Sudan says Amnesty International’s report on use of chemical weapons in Darfur “fabricated”

Sudan foreign ministry on Thursday described the report of Amnesty International, which contained accusations of Sudan’s army of using chemical weapons in Darfur, as “fabricated and baseless.”

“The foreign ministry would like to express its absolute rejection of the allegations of the report of Amnesty International and regard them as baseless and fabricated accusations,” said Sudan’s foreign ministry in a statement, a copy of which was obtained by Xinhua.

“The report aims at crippling Sudan’s efforts to complete the procession of peace and stability, realize economic development and enhance consensus and social harmony,” added the statement.

The statement reiterated Sudan’s commitment to the international convention on the prohibition of the production and use of chemical weapons as it is a signatory member of the convention since 1998.

Amnesty International on Thursday issued a report accusing the Sudanese army of killing dozens of civilians, including children, in attacks using chemical weapons in Sudan’s Darfur.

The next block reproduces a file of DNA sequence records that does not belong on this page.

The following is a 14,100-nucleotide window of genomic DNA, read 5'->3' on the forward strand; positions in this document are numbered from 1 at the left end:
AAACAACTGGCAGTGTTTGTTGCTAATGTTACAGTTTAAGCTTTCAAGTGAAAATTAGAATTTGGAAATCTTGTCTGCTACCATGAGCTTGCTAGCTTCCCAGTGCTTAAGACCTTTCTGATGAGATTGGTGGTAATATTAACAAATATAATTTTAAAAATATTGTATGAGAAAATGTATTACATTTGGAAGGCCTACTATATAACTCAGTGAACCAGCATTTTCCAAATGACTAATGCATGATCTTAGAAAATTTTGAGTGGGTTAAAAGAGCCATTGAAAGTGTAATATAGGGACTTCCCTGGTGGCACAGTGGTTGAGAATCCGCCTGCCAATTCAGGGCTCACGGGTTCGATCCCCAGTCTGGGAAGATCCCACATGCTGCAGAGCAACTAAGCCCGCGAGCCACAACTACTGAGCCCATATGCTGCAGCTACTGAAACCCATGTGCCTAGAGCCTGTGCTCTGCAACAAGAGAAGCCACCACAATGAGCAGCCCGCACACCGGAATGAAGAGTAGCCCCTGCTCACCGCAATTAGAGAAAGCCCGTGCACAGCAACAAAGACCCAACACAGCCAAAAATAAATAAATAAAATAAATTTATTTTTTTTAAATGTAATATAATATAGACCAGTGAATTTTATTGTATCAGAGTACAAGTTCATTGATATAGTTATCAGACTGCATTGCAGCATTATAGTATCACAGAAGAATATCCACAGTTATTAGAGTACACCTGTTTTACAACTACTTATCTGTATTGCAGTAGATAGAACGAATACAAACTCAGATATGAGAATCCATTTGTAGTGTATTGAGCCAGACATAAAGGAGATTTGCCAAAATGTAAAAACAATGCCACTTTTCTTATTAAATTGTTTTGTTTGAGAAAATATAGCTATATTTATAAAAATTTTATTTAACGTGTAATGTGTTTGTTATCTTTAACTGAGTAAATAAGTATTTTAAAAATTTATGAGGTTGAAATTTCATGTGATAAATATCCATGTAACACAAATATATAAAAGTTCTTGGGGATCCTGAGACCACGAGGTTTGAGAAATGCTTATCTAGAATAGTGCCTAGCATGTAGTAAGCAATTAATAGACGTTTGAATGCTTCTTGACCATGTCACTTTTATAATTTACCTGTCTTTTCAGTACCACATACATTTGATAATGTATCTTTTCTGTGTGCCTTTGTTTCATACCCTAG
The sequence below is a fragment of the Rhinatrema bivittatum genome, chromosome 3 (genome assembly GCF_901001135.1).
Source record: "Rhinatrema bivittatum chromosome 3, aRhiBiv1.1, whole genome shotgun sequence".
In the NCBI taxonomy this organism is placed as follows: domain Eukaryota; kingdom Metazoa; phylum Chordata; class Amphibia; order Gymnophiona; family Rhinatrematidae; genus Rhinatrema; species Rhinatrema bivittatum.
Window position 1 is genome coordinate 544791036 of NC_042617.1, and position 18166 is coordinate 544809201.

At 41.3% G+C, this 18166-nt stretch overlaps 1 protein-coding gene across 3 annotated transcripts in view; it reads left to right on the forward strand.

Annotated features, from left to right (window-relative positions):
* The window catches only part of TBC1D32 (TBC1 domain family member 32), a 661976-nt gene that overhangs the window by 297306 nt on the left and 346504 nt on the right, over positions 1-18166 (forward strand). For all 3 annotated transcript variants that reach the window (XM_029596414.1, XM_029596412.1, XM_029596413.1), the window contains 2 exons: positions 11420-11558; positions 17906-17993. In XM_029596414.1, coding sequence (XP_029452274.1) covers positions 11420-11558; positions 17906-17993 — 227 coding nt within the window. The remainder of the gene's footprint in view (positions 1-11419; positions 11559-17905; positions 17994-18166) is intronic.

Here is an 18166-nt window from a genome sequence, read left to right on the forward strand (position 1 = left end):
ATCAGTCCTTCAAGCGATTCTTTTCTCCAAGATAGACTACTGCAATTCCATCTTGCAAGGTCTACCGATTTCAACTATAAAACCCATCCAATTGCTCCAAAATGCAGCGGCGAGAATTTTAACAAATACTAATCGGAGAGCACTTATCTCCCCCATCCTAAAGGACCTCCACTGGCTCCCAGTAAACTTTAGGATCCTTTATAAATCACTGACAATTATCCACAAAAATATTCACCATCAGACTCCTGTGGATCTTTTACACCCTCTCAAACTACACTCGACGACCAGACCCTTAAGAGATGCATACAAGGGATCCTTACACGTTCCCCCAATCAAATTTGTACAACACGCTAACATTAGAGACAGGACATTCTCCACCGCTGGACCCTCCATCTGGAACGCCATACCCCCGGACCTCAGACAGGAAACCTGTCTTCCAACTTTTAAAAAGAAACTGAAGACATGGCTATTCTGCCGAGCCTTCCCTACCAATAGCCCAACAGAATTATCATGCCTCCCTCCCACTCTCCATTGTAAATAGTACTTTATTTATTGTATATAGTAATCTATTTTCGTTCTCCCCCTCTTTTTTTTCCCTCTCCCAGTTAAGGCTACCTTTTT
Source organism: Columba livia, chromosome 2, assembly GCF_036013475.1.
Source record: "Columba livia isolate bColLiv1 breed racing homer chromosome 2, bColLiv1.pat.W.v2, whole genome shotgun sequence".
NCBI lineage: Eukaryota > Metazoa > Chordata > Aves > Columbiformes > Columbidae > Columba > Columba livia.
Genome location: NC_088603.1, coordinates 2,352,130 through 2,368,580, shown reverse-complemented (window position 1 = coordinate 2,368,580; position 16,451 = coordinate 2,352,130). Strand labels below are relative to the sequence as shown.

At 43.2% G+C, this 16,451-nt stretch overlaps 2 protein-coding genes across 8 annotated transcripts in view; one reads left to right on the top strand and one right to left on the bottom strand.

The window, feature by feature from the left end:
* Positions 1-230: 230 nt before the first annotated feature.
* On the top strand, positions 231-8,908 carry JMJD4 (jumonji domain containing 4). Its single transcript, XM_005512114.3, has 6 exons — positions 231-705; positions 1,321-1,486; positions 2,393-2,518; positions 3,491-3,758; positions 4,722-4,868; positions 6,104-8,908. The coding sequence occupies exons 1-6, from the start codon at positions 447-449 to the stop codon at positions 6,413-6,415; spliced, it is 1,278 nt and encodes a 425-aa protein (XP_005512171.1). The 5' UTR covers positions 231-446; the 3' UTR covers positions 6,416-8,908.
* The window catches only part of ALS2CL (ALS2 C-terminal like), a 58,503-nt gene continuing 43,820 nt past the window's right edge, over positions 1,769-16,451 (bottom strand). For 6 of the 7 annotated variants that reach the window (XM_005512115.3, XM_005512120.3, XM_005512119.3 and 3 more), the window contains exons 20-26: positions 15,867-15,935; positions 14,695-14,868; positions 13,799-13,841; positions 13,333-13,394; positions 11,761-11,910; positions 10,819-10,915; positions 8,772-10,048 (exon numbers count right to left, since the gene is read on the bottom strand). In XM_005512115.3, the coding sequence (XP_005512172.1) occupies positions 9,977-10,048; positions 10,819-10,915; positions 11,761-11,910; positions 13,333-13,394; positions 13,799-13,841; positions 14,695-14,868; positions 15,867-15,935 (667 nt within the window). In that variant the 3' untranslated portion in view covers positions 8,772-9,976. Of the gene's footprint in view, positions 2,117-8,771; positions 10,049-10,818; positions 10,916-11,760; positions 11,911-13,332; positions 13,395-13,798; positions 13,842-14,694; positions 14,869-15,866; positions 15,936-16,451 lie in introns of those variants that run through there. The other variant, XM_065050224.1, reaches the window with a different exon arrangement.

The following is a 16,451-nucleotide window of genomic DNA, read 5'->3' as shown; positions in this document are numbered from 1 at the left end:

According to Amnesty International, at least 30 likely chemical attacks have hit Jebel Marra between January and September this year, pointing out that the chemical weapon use it documented may have killed 200 to 250 people, with many or most being children.

The report, which came in over 100 pages, features satellite images of destroyed villages, over 200 survivor testimonies and photographs of children suffering from chemical burns.

Jebel Marra area had witnessed heavy fighting between the Sudanese army and the rebels of the Sudan Liberation Movement (SLM)/Abdul-Wahid Mohamed Nur faction since the mid-January 2015 before the Sudanese army declared its control over the area last April.

The area was one of the strongholds of the SLM/Abdul-Wahid Mohamed Nur faction, located in Central Darfur state and covers an area of 12.800 square km.

It is the second highest mountain peak in Sudan as it stands more than 3,000 meters above sea level.

Source: National News Agency